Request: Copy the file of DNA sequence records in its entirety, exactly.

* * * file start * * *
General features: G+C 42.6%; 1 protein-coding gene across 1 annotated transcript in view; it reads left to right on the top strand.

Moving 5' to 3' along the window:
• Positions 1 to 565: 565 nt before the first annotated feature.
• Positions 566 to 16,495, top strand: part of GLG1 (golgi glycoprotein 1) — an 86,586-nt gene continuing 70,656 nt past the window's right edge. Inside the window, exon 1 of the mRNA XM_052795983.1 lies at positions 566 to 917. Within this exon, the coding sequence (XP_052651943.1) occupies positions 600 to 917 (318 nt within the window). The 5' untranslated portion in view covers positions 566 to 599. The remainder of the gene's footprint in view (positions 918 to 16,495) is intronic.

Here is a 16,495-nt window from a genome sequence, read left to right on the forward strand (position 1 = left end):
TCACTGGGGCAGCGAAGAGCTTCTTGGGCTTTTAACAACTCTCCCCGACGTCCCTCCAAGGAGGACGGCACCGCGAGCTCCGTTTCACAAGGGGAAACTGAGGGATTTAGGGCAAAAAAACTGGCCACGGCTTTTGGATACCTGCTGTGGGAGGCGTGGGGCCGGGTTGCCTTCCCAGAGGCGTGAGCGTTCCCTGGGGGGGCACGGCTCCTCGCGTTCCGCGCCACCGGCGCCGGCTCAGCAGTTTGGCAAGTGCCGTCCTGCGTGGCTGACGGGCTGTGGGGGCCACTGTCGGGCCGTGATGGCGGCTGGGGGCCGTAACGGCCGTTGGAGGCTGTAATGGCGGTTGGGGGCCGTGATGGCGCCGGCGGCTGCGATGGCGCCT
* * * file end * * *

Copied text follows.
General features: G+C 42.6%; 1 protein-coding gene across 1 annotated transcript in view; it reads left to right on the top strand.

Moving 5' to 3' along the window:
• Positions 1 to 565: 565 nt before the first annotated feature.
• Positions 566 to 16,495, top strand: part of GLG1 (golgi glycoprotein 1) — an 86,586-nt gene continuing 70,656 nt past the window's right edge. Inside the window, exon 1 of the mRNA XM_052795983.1 lies at positions 566 to 917. Within this exon, the coding sequence (XP_052651943.1) occupies positions 600 to 917 (318 nt within the window). The 5' untranslated portion in view covers positions 566 to 599. The remainder of the gene's footprint in view (positions 918 to 16,495) is intronic.

Here is a 16,495-nt window from a genome sequence, read left to right on the forward strand (position 1 = left end):
TCACTGGGGCAGCGAAGAGCTTCTTGGGCTTTTAACAACTCTCCCCGACGTCCCTCCAAGGAGGACGGCACCGCGAGCTCCGTTTCACAAGGGGAAACTGAGGGATTTAGGGCAAAAAAACTGGCCACGGCTTTTGGATACCTGCTGTGGGAGGCGTGGGGCCGGGTTGCCTTCCCAGAGGCGTGAGCGTTCCCTGGGGGGGCACGGCTCCTCGCGTTCCGCGCCACCGGCGCCGGCTCAGCAGTTTGGCAAGTGCCGTCCTGCGTGGCTGACGGGCTGTGGGGGCCACTGTCGGGCCGTGATGGCGGCTGGGGGCCGTAACGGCCGTTGGAGGCTGTAATGGCGGTTGGGGGCCGTGATGGCGCCGGCGGCTGCGATGGCGCCT